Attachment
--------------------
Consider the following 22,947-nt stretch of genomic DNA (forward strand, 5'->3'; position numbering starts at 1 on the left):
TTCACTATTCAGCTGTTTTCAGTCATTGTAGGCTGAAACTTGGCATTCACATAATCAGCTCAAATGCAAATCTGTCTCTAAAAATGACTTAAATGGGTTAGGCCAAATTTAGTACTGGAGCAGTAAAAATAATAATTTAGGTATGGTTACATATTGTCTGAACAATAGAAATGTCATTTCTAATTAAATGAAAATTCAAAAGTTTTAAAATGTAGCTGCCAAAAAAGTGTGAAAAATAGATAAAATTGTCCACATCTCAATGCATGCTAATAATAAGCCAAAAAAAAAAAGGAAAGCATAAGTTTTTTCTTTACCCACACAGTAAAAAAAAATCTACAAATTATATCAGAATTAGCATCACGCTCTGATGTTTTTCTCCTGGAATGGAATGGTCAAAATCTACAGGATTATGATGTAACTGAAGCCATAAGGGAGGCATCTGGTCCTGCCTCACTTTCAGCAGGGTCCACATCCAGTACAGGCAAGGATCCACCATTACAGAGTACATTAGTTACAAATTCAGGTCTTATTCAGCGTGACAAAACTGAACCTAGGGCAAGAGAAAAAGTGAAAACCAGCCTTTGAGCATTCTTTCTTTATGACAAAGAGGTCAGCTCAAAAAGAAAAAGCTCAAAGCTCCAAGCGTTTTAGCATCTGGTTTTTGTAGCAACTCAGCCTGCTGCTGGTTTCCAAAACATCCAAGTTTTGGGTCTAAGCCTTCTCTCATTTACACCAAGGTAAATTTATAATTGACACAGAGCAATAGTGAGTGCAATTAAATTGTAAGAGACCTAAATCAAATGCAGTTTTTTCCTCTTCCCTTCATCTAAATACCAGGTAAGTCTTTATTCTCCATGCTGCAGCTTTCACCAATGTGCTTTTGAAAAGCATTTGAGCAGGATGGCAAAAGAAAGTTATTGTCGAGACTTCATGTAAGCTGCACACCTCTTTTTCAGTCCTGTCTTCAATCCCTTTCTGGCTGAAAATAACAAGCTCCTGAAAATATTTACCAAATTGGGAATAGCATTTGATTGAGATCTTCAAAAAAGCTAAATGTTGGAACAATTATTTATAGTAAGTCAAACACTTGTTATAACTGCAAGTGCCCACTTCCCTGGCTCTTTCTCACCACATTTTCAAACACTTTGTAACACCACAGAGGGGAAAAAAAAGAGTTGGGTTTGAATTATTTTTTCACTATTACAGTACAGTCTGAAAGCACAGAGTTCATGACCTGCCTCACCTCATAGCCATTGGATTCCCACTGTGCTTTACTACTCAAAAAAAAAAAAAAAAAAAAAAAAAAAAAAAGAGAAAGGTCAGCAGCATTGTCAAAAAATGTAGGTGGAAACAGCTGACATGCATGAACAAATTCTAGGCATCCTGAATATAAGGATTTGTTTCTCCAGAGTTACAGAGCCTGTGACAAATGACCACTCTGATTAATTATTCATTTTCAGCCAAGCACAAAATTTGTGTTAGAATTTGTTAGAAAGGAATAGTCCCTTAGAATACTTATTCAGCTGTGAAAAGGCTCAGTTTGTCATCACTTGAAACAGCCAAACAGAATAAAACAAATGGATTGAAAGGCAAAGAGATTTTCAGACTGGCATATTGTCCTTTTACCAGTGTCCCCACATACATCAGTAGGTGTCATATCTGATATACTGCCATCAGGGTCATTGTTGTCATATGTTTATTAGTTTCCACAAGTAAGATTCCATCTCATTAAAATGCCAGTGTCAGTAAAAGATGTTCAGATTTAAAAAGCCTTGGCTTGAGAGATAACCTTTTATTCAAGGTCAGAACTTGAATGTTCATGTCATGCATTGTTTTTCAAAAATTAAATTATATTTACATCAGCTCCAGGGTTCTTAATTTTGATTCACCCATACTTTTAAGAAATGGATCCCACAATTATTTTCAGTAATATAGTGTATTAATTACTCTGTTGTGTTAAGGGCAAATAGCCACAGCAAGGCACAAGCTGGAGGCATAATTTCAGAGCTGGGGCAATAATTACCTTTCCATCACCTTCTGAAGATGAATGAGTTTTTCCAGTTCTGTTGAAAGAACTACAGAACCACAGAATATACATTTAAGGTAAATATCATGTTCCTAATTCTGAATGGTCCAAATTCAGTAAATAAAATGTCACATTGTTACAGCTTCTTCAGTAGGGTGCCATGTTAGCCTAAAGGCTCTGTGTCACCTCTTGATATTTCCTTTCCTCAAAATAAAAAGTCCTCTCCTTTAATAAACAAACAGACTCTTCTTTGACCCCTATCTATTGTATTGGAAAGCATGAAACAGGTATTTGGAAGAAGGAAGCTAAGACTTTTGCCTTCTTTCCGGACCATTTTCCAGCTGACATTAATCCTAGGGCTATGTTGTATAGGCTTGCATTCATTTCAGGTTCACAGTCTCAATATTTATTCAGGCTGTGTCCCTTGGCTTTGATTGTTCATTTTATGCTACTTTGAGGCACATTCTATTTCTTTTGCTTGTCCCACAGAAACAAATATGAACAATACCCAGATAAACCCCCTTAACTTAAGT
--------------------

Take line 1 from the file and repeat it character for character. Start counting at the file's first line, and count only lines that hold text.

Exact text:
Consider the following 22,947-nt stretch of genomic DNA (forward strand, 5'->3'; position numbering starts at 1 on the left):